Have you ever wondered just how sulfide-ore copper mines pollute their surrounding environments? It’s a good question, because in order to understand the environmental impacts to the Boundary Waters Canoe Area Wilderness and Voyageurs National Park, we must first understand all of the ways sulfide-ore copper mining can cause harm to the surrounding lakes, streams, wetlands and forests. Independent studies show many vectors of pollution, and combined they create a significant risk of contaminating the Boundary Waters.
Sulfide-ore copper mining is a risky type of mining that has never been done before in Minnesota. No matter the method, sulfide-ore copper mines proposed near the Boundary Waters would extract trace amounts of metals from large volumes of rock. Rock is blasted from pit walls and sorted into metal-bearing ore and waste rock. In the mine's first years, 4.1 million tons of waste rock will be stockpiled on the surface while the mine is hollowed out. The sulfide-bearing ore deemed to be economically valuable is crushed to increase surface area and then sent to a surface stockpile before entering the concentrator plant where the metals are chemically extracted. Since less than 1% of the rock contains metals of interest, ninety-nine percent of the rock mined turns out to be economically value-less and will remain in perpetuity in the tailings storage facility, waste rock storage piles and as backfill in the underground mine itself. No metal recovery method is 100% efficient, and metals and sulfides are left behind in the tailings. Tailings also contain residue from the explosives used to blast the pit wall, chemicals used to separate metals from sulfide minerals, and other ore components with little economic value.
When sulfide minerals in ore, tailings or waste rock are exposed to air and water, acid mine drainage develops. Oxidation and hydrolysis reactions turn otherwise benign minerals into toxic materials, including acid, metals (e.g., mercury, copper, nickel, lead and zinc) and sulfates (Jennings et al. 2008). Acidic conditions further catalyze these reactions, making them proceed at faster rates than would otherwise occur (Jennings et al. 2008).
The sulfide-ore copper mining industry has a disastrous track record. A peer-reviewed report prepared by Earthworks studied fourteen sulfide-ore copper mines representing 89% of current U.S. copper production. Of those fourteen mines, all had experienced some sort of pipeline spill or other accidental release. Thirteen of the fourteen (92%) had experienced water collection and treatment failures that resulted in significant impacts to water quality. The tailings dam failure at the Mount Polley Mine in British Columbia in August 2014 shows the catastrophic potential for such failures (Earthworks 2012).
Run-of-the-mill pipeline leaks and seepage from underground mine sites are also serious vectors for contamination as shown by Dr. Tom Myers, a hydrology consultant who has studied the preliminary plans for mines proposed near the Boundary Waters. The Twin Metals pre-feasibility study calls for a massive network of pipelines to dispose of sulfide-, metal- and chemical- laden tailings. Half of the tailings would be piped from the 1,000-acre concentrator facility on the shore of Birch Lake; the other half would be piped back underground. Based on industry history (Earthworks 2012) and the danger of northeastern Minnesota’s extreme cold freezing and blocking pipes, this pipeline network carries a high risk of failure.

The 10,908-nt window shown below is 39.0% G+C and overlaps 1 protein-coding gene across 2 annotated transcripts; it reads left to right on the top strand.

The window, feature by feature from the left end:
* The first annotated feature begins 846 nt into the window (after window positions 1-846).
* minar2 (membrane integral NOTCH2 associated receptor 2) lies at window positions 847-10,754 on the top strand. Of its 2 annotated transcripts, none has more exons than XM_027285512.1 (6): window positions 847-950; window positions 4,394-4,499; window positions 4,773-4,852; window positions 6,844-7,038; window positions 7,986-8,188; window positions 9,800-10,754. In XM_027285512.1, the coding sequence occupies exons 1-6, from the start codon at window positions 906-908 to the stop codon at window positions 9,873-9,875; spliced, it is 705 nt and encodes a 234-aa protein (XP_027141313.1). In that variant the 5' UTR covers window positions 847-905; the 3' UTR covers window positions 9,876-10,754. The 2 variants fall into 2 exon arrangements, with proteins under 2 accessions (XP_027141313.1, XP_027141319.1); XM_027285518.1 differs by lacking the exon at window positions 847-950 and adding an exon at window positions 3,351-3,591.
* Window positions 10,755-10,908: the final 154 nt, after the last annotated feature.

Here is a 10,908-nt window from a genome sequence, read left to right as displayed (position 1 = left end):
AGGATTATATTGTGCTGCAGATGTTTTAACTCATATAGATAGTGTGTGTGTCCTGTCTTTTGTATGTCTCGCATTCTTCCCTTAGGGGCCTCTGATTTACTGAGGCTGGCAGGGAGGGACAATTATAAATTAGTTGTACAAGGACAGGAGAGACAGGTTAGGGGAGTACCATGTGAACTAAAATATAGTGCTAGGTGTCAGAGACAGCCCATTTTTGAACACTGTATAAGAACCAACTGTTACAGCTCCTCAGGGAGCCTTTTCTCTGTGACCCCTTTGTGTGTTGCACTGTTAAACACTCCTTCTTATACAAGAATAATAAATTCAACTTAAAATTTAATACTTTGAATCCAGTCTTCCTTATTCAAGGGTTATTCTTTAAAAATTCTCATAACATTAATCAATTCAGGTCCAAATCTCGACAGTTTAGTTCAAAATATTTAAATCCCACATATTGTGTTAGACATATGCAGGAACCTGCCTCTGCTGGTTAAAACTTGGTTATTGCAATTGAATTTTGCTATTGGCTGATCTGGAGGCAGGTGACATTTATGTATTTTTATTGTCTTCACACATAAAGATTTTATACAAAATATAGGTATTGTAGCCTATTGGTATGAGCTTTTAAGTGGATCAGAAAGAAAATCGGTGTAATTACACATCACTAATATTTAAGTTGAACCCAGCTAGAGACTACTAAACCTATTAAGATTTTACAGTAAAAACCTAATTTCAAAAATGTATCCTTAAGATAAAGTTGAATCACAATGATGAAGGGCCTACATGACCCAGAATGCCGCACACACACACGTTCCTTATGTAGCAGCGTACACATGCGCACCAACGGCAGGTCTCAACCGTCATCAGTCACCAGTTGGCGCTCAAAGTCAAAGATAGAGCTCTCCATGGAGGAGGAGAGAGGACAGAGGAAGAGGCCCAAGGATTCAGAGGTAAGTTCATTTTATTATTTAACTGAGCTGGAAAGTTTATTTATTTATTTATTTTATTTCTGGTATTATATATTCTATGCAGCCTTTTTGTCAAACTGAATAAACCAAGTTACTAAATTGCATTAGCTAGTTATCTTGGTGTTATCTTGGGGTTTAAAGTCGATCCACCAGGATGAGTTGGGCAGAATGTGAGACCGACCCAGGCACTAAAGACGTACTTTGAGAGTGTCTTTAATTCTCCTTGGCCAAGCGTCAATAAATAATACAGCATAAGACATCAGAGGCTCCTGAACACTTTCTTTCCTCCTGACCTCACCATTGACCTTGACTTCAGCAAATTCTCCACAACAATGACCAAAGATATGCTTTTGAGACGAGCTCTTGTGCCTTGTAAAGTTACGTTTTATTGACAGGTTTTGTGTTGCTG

In addition to tailings dam failures and pipeline leaks, sulfide-ore copper mines can pollute through seepage from underground pits and surface waste rock and sulfide-bearing ore. These pollution vectors are hard to detect and difficult to fix. By exposing sulfides minerals in the pit walls to oxygen and water, they are able to produce acid mine drainage. Cracks in the bedrock connecting the underground mine to groundwater can then transmit the generated acid mine drainage to streams, lakes, and some wetlands. It is reasonable to expect that underground seepage of pollutants from the Spruce Road deposit owned by Twin Metals would eventually penetrate the Boundary Waters, according to modeling conducted by Dr. Myers. Any surface storage of waste rock, tailings and sulfide-bearing ore also creates the opportunity for water bearing acid, heavy metals, or sulfates to seep into groundwater despite engineered liners designed to contain them. All liners leak to some extent, and no liner has been tested over the decades and centuries required to permanently protect the Boundary Waters from pollution from sulfide-ore copper mining.
In light of the combined facts that sulfide-ore copper mining on the edge of the Boundary Waters would likely contaminate the Boundary Waters and surrounding lakes, rivers and streams, and that the industry has a poor track record of preventing water quality impacts, it is clear that sulfide-ore copper mining would be too risky for the Boundary Waters Canoe Area Wilderness and Voyageurs National Park.
Earthworks. 2012. "U.S. Copper Porphyry Mines Report: The Track Record of Water Quality Impacts Resulting from Pipeline Spills, Tailings Failures and Water Collection and Treatment Failures." Earthworks, Washington, DC.
Jennings, S.R., Neuman, D.R. and Blicker, P.S. 2008. "Acid Mine Drainage and Effects on Fish Health and Ecology: A Review." Reclamation Research Group Publication, Bozeman, MT.
[TOP PHOTO: Carol Stoker, NASA; BOTTOM PHOTO: Mount Polley Tailings Pond Breach—Jonathan Hayward / The Canadian Press]
Rachel Garwin is the Campaign's policy director. She holds an M.S. in Natural Resources from the University of Vermont. Every month, Science Desk will include our latest scientific support and share a deeper understanding of the potential environmental impact from sulfide-ore copper mining near the Boundary Waters.